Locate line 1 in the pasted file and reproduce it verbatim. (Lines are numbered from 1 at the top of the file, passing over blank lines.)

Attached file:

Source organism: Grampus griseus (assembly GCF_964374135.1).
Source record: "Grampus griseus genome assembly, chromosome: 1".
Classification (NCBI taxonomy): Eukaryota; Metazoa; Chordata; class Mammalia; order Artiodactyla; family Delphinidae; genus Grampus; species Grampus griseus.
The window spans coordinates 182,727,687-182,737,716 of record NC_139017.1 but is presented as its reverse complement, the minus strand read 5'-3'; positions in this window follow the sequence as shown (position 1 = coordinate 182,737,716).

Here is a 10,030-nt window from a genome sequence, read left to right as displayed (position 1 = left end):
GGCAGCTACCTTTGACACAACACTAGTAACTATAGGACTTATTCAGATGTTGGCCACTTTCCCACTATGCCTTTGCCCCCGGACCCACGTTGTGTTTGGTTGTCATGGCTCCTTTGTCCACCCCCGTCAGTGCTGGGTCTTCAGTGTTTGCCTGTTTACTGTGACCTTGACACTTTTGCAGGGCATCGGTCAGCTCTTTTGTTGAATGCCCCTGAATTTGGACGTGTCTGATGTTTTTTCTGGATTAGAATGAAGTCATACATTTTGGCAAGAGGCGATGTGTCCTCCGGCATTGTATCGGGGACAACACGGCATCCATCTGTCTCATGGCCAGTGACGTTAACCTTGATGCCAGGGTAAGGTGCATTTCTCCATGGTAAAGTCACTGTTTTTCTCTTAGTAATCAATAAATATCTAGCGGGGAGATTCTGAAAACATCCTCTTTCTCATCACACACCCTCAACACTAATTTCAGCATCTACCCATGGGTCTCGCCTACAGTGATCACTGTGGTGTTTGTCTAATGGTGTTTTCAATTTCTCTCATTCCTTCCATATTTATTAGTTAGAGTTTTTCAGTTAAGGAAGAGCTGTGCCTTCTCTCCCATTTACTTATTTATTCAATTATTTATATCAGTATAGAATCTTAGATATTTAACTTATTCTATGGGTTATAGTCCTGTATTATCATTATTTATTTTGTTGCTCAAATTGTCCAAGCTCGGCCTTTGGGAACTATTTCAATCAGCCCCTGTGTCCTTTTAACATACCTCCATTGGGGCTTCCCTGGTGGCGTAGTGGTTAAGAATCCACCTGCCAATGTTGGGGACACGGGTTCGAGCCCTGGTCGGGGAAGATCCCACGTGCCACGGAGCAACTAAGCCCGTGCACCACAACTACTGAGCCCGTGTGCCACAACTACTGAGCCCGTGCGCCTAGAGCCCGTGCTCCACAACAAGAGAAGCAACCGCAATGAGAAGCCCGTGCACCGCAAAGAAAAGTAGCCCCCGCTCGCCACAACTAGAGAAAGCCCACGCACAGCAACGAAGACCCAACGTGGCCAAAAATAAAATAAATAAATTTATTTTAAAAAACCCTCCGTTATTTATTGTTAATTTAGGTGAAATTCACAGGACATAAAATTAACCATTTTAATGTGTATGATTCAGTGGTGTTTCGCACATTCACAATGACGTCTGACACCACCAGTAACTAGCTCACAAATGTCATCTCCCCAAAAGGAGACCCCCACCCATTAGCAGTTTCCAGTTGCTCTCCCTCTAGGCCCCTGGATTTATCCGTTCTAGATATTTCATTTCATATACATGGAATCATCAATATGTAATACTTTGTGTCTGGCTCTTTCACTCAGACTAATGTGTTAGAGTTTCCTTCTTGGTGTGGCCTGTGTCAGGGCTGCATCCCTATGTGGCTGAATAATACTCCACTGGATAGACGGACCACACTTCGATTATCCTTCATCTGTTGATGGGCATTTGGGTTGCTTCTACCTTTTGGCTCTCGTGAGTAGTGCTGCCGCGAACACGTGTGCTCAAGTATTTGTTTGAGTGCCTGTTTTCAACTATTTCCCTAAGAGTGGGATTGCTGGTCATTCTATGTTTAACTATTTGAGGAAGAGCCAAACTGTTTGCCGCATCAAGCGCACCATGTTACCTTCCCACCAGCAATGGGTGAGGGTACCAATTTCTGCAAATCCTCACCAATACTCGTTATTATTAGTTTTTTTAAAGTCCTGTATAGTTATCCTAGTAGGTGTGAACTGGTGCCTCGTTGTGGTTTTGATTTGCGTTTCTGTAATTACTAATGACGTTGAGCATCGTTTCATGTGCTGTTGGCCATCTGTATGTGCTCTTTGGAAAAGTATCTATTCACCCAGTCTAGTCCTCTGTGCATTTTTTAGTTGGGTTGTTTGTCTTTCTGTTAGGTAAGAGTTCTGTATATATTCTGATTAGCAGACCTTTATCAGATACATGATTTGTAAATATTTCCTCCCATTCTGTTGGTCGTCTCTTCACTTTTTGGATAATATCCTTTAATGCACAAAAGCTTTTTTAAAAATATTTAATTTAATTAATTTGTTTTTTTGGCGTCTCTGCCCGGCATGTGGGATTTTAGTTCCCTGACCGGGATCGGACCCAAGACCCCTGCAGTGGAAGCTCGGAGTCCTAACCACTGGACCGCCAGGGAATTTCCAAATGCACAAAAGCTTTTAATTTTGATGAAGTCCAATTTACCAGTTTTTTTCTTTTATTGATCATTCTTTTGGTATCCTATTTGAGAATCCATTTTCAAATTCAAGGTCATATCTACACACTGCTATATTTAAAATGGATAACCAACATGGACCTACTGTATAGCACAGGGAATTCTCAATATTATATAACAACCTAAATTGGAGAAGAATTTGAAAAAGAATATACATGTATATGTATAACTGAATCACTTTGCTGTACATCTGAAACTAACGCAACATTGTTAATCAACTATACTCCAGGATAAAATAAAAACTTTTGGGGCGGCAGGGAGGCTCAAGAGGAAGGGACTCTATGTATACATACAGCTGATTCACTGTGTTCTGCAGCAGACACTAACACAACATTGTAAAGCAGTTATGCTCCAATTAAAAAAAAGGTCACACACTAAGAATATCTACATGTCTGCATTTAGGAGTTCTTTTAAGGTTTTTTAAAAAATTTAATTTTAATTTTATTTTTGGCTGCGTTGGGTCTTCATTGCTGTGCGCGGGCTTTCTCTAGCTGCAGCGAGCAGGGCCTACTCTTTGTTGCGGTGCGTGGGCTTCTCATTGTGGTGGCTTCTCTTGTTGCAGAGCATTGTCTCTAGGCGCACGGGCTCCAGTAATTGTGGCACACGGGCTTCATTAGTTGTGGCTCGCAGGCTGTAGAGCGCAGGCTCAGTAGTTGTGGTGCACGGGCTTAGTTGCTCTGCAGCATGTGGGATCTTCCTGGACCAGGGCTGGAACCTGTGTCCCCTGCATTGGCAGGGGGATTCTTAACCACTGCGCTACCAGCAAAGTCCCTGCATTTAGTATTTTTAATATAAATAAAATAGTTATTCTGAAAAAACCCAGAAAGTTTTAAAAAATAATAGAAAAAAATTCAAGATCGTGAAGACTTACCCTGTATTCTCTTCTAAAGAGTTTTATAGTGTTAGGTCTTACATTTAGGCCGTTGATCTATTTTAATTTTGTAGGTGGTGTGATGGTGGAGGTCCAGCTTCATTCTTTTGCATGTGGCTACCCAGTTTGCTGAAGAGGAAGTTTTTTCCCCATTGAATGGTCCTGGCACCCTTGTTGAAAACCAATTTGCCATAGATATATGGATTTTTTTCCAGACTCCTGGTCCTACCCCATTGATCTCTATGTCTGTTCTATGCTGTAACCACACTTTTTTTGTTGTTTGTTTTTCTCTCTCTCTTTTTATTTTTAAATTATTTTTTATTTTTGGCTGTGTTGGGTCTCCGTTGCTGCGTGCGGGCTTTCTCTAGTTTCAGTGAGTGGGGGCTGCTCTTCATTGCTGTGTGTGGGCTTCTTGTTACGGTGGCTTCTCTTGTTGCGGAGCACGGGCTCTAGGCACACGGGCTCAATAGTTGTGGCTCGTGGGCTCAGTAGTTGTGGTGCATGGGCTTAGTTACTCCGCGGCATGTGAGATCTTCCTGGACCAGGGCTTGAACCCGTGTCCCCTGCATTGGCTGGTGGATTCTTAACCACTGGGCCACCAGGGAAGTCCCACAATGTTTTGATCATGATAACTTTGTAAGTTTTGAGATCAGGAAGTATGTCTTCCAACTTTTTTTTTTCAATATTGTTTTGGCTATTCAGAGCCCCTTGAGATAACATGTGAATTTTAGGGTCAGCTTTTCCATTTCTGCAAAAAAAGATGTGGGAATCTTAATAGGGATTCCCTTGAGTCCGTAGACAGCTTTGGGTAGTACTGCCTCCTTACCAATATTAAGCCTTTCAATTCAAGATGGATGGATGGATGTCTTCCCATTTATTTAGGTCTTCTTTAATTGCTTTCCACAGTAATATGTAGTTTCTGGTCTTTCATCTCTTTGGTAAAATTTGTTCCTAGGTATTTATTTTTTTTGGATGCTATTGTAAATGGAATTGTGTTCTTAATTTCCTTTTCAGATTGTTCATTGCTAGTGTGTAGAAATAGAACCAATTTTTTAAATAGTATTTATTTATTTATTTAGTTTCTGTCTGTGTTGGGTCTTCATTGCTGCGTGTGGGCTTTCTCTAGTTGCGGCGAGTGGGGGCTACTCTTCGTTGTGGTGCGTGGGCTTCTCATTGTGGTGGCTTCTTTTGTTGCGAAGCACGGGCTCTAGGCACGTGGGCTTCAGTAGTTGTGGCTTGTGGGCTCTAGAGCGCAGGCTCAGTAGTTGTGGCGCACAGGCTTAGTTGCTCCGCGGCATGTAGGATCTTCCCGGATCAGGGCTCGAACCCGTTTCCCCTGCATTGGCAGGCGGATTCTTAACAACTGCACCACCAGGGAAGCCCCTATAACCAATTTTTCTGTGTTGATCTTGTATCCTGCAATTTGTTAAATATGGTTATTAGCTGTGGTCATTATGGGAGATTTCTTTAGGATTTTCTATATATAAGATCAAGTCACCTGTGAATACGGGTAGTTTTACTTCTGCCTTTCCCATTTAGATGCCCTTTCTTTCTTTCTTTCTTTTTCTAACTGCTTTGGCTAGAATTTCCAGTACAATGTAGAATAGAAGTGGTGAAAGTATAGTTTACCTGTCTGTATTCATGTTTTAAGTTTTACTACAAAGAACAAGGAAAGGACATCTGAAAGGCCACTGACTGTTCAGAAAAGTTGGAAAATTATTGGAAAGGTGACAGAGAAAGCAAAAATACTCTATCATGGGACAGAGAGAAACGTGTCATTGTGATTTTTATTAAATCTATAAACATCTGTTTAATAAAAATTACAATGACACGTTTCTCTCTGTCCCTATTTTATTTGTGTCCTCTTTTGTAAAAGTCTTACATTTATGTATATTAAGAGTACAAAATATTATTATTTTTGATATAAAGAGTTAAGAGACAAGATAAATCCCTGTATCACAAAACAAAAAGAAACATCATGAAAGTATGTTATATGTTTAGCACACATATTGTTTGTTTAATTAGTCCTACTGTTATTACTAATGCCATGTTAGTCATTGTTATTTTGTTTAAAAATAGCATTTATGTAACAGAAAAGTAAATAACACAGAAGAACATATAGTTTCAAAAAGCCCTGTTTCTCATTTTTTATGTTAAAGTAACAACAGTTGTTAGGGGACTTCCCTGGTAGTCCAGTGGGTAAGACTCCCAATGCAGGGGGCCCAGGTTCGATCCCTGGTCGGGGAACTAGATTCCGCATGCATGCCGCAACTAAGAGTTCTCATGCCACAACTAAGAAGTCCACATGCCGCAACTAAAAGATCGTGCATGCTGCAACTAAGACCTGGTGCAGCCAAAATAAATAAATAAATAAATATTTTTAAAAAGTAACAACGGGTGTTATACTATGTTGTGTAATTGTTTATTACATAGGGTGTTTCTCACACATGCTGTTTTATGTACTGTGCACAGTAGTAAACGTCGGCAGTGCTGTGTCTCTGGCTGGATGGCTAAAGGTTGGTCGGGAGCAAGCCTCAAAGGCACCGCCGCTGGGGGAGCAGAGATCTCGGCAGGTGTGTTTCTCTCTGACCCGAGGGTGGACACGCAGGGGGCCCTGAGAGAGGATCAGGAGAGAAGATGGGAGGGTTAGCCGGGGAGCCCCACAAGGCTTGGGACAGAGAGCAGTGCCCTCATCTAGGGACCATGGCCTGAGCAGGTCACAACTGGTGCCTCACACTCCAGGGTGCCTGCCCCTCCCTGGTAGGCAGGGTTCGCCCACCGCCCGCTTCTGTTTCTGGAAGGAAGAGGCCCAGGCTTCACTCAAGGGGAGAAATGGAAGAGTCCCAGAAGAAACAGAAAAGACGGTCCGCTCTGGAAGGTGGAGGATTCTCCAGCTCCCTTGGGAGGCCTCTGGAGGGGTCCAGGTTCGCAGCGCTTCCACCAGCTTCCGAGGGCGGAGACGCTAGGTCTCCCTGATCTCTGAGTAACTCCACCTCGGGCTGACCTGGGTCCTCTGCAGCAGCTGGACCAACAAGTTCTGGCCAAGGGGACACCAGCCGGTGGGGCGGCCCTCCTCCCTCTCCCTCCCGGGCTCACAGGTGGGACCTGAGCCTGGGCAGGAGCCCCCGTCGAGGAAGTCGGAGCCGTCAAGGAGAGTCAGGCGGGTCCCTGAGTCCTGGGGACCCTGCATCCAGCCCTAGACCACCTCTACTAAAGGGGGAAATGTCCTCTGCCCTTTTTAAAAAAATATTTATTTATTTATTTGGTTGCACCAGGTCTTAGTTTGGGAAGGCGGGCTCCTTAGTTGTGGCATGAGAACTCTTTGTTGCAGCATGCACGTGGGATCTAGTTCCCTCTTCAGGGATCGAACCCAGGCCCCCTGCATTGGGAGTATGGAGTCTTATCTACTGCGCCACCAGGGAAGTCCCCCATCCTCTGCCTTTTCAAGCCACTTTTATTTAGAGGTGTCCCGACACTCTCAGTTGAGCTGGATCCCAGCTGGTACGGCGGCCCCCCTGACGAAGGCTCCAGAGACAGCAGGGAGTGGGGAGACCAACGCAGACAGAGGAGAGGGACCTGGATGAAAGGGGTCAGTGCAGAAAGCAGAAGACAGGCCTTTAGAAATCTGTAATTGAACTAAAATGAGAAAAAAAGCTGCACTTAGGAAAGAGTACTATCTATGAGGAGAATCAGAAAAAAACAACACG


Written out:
Source organism: Grampus griseus (assembly GCF_964374135.1).